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Posted on August 21, 2018 by Christine Crosby in Bob and, Purpose, relationships

Living A Life Of Purpose: The Fountain Of Youth

Living a Life of Purpose: The Fountain of Youth


How would you like to live a life of more happiness, more fulfillment, and more joy? How would you like to build stronger connections with your spouse, family, friends, and coworkers? Would you like more energy and greater health? 

Surprisingly, the secret isn’t a new diet, a magic pharmaceutical solution, or a total life overhaul.

It’s about living life with a sense of purpose.

What’s a Life Without Purpose?

Coach Bear Bryant

Bear Bryant was the national championship football coach for the University of Alabama. He lived and breathed his football career. After playing college ball when he was younger, he immersed himself in coaching and eventually became one of the greatest, if not THE greatest college football coach of all time. Bryant stated time and time again that football was his purpose and that when he quit football, he woul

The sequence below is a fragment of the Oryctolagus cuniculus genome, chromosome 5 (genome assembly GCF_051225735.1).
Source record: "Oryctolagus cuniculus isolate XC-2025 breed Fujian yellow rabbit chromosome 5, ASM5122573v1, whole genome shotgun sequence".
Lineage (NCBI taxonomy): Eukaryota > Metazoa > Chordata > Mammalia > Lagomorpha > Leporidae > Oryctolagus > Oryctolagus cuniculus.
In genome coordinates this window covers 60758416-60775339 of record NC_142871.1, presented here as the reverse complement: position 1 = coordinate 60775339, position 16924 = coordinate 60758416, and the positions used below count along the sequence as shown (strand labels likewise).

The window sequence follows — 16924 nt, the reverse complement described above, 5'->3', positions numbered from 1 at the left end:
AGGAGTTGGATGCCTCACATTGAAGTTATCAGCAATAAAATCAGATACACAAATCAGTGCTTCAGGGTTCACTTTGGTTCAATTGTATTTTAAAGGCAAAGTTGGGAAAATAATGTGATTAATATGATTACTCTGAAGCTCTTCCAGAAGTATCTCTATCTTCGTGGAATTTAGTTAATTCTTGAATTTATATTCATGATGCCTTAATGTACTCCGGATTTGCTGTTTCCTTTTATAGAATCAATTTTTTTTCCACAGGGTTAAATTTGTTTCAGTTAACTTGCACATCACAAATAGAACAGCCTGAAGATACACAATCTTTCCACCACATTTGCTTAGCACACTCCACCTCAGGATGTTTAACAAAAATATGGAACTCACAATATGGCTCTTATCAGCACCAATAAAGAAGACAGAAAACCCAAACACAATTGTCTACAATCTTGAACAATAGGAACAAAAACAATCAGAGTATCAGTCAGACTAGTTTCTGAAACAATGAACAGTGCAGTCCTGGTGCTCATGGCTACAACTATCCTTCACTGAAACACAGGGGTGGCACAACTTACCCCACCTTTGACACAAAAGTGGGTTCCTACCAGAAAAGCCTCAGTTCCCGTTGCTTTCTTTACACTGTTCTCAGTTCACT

At 68, he decided to retire after setting numerous records and leading his team to many victories. Famously, in an interview on his last day, a reporter asked him, “What are you going to do now?”

“I don’t know,” he said, “probably croak in a week.”

Surely as he predicted, within four weeks of quitting football, he experienced a massive heart attack and died. Doctors said they were amazed that Bryant, as a heavy smoker and drinker with a severe heart condition, had been able to work as he did for so many years.

So, what was driving him to stave off the effects of his heart condition for so many years while he flourished as a coach in a high-pressure, high-intensity sport like football? A sense of purpose.

The good news is that we don’t need to be a championship coach to have a sense of purpose. We don’t need to be a President or CEO of a major company. We don’t need to be famous. We don’t even need to be the best grandparents, spouses, parents, or friends. Having a purpose really means purposeful living moment by moment of each day. Purpose means orienting to the “why” of our life in what we are already doing. It’s within each of us to live a life filled with meaning and purpose. Living a purpose-filled life leave us feeling sharper, younger, more vibrant, and more fulfilled.

Are You Lobotomized?